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On View: Makoto Aida Solo Exhibition at Galerie Perrotin, Hong Kong

On view as of yesterday, Galerie Perrotin is exhibiting Japanese artist Makoto Aida's first major exhibition in Hong Kong. The show presents some of his most well-known artwork, in addition to experimental new pieces with the loose theme of metamorphosis. There are different interpretations of the world's changes in recent years, from politics to global warming. At the center of it all is his new sculpture "Space Tripper 1455" (lovingly called "Comet-chan"). See more after the jump!

On view as of yesterday, Galerie Perrotin is exhibiting Japanese artist Makoto Aida’s first major exhibition in Hong Kong. The show presents some of his most well-known artwork, in addition to experimental new pieces with the loose theme of metamorphosis. There are different interpretations of the world’s changes in recent years, from politics to global warming. At the center of it all is his new sculpture “Space Tripper 1455” (lovingly called “Comet-chan”). According to Aida, she is an alien relieving herself while passing over Earth, while transforming into a beautiful human girl. In her hands is the Bible which she uses for toilet paper.  Aida is no stranger to pushing buttons; some of his most controversial paintings are on display, such as “A Picture of an Air Raid on New York City (War Picture Returns)” and “Jumble of 100 Flowers”, made in various styles.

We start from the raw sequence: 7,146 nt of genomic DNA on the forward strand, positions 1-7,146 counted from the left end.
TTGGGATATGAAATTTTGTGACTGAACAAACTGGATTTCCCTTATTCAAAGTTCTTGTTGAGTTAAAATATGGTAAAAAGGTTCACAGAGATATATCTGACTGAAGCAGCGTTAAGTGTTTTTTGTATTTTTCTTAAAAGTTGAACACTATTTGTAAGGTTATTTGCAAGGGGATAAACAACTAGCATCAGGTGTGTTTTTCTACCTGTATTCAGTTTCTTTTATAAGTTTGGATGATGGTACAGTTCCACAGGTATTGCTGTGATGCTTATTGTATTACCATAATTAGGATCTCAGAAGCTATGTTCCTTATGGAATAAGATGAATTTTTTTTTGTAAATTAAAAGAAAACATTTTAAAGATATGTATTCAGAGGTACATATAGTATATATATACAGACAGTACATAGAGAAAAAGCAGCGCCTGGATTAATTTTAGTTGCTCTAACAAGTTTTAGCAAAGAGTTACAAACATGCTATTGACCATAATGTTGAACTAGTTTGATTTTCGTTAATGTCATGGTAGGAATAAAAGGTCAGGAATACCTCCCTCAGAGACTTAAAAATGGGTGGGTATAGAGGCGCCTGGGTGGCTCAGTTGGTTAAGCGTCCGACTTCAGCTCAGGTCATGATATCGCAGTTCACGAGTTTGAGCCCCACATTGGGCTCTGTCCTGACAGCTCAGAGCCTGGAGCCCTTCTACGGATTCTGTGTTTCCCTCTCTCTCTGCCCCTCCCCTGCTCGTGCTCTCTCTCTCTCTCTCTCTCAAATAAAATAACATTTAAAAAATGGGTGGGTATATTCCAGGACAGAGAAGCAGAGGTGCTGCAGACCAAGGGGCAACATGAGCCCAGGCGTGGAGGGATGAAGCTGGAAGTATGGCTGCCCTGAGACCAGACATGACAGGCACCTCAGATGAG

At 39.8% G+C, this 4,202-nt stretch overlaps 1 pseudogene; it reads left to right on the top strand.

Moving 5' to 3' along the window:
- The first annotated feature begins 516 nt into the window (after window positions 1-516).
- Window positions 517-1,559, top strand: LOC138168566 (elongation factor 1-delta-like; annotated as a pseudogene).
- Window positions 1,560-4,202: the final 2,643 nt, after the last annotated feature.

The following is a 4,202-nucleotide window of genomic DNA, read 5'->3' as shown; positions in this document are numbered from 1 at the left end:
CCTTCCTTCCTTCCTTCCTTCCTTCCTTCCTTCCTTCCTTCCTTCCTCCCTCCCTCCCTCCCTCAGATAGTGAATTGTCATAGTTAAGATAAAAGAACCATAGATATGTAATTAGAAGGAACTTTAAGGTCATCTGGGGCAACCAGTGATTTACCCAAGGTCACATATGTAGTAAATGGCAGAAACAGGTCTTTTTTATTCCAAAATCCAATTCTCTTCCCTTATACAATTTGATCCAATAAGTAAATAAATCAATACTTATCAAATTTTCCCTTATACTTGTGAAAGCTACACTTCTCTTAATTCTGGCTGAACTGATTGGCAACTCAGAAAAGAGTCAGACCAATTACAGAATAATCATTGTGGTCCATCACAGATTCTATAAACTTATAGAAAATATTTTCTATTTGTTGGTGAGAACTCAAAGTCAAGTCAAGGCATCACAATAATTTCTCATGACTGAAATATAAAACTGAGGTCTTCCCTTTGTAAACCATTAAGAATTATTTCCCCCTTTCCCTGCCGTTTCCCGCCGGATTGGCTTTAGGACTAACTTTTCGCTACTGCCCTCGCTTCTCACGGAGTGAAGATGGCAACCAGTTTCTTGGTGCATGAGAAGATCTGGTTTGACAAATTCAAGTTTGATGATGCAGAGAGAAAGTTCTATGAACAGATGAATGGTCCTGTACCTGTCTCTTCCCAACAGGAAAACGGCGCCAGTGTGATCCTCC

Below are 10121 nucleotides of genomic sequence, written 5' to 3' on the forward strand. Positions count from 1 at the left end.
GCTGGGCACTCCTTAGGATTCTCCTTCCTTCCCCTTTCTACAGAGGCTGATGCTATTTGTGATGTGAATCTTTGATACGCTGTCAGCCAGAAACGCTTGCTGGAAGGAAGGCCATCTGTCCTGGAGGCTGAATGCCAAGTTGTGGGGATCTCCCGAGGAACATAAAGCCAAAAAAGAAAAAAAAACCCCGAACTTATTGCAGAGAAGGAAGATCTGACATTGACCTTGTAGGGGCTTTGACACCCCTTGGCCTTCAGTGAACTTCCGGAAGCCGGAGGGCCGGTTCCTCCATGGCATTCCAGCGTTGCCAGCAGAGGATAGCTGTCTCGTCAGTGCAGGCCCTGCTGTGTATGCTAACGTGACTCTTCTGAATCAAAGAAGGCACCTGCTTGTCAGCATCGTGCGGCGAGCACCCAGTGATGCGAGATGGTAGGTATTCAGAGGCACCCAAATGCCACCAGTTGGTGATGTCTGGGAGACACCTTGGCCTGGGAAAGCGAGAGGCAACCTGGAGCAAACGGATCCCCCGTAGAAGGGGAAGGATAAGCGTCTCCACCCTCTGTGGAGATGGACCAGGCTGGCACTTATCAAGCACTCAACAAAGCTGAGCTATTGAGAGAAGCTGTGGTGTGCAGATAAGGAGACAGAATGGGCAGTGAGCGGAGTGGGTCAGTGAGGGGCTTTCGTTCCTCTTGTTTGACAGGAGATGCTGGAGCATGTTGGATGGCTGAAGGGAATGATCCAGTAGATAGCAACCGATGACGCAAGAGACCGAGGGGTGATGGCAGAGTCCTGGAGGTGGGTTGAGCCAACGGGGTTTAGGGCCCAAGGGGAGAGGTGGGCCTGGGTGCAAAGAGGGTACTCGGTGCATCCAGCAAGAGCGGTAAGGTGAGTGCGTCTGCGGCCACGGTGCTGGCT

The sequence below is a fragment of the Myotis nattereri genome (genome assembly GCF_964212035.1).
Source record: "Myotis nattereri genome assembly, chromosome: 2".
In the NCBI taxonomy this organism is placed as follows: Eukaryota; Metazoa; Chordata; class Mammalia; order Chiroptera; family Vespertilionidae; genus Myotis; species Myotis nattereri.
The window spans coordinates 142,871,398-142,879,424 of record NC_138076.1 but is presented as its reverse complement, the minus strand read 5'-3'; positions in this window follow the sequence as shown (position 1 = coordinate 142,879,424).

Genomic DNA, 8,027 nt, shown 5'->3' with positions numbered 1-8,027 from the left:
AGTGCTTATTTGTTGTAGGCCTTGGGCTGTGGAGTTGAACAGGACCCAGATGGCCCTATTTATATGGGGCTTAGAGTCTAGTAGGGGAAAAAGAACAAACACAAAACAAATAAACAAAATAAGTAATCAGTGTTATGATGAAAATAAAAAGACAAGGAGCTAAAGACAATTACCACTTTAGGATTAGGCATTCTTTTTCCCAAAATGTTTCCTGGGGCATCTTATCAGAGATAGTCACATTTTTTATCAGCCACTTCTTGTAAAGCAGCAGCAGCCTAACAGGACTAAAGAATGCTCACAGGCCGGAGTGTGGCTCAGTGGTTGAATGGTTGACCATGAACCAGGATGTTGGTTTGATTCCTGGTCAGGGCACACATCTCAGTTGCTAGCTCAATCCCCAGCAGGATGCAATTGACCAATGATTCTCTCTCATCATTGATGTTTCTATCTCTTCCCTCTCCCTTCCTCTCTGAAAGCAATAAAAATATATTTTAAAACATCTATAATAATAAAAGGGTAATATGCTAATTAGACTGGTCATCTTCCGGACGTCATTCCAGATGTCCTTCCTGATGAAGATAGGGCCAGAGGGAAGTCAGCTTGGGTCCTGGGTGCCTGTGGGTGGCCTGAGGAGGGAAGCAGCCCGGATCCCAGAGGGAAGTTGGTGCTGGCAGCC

“Comet-chan”

In our 2012 interview, Aida labeled himself as a “rebel” who makes commentaries on society through his art. On this show, he shares, ” I have a habit of placing human beings in a thought experiment that represents an extreme situation. To me, these are the two polarities when it comes to examining the human condition. And so I wanted to confront the audience with these two extremes on one floor”. It is an interesting time for Aida to be exhibiting in Hong Kong, high with tension as thousands of pro-Democracy student protestors have taken to the streets. Aida’s art is meant to be entertainment for the undiscriminating masses and plea for world peace- while the young people outside sing a not so different tune.

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